Archive for July, 2011

July 24, 2011

Almost finished with the Tesora rough draft

I’m on a final push to finish my manuscript for the novel, so I haven’t posted in a while and I probably won’t post again for another week or two. After that, I will post some new things from the novel. Thanks.

July 15, 2011

Esmeralda Santiago’s “Conquistadora” —a Puerto Rican Plantation Mistress Strikes Out

In a review in The NY Times it says that Esmeralda Santiago’s “Conquistadora” is a novel about a Puerto Rican plantation mistress. It’s set in mid-19th-century Puerto Rico. Puerto Rico was one of the last holdouts for slavery in the Americas, ending it in 1873, although slavery in Cuba wasn’t abolished until 1884. The novel’s heroine ends up a widow running a sugar plantation who becomes romantically involved with an overseer. She is a heroine, however, of mixed reviews: she was not above having her slaves tied to a tree and whipped when it profited her.

July 8, 2011

Ronan’s Stolen Gold Meets the Pirates Who Once Owned It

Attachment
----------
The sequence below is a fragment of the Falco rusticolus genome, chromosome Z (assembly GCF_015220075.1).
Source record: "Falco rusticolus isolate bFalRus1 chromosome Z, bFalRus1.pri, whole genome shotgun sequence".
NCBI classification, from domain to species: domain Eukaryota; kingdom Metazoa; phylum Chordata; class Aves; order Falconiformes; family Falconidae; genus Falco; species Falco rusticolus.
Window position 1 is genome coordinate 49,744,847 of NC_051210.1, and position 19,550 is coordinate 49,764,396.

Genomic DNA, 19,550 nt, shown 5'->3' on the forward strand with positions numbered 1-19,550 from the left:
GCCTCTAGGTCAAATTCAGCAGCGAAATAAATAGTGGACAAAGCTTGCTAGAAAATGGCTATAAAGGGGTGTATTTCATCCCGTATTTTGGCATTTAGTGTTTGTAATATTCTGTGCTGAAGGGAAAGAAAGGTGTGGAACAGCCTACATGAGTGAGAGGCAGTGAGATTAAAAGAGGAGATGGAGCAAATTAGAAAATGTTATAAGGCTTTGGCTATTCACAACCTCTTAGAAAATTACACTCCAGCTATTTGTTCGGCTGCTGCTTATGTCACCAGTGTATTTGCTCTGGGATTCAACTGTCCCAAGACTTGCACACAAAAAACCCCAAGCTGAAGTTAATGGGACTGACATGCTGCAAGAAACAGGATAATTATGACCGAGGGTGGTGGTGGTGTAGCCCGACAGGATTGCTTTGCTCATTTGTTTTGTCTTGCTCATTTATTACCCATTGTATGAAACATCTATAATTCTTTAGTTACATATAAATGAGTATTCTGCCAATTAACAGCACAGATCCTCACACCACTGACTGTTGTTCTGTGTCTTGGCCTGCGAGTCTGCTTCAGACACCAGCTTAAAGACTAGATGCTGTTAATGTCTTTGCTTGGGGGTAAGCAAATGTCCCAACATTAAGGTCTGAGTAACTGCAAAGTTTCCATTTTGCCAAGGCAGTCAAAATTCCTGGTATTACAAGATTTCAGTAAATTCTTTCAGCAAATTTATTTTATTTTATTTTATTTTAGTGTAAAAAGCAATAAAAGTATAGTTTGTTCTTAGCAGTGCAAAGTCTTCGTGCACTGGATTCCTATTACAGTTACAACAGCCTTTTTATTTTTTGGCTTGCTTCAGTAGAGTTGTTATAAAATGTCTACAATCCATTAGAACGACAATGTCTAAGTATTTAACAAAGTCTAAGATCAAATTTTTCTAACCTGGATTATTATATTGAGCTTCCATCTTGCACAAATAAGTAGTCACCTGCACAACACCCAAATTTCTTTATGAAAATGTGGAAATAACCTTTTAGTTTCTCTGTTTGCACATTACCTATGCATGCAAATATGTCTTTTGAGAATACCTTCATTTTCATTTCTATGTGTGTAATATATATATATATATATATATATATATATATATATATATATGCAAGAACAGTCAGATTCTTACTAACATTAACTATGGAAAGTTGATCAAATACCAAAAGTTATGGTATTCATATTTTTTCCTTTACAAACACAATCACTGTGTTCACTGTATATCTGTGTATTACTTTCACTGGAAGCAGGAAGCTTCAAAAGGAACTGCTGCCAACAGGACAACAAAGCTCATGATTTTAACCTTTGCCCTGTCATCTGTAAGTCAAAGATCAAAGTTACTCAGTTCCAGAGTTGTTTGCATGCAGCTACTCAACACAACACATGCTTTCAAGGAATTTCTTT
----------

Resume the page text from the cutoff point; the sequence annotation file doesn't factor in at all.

The main character from Tesora, Ronan, is confronted by three pirates. They once sailed the pirate ship which supplied Ronan with his traveling money (gold coins). They appear in his town to get the money back. They carry muskets like the one pictured below. They also walk the same swagger as this musketeer. They count on Ronan being young and afraid—they don’t count on his support from the folk in Puerto Toque.

July 3, 2011

Except from an Interview with William Giraldi

“It doesn’t bother me [that my students do most of their reading on screens] all that much, actually. Harold Bloom very sensibly talks about saving those students who are saveable, teaching to that minority who have the potential to be transformed by Whitman and Blake, who already suspect that betterment is to be found in books, not in electronic illumination. We writers and teachers don’t change lives, and we certainly don’t make lives. We nudge them. We nudge the nudgeable. Let’s not let anyone tell us that the Internet is going to murder the book, because the automobile has yet to murder the bicycle. The book, like the bicycle, is a perfect invention, and perfection dies hard. What object is more beautiful than a book?”
—Except from an Interview with William Giraldi, writer of the novel, Busy Monsters, by Steve Almond in “Poets and Writers,” July, 2011.

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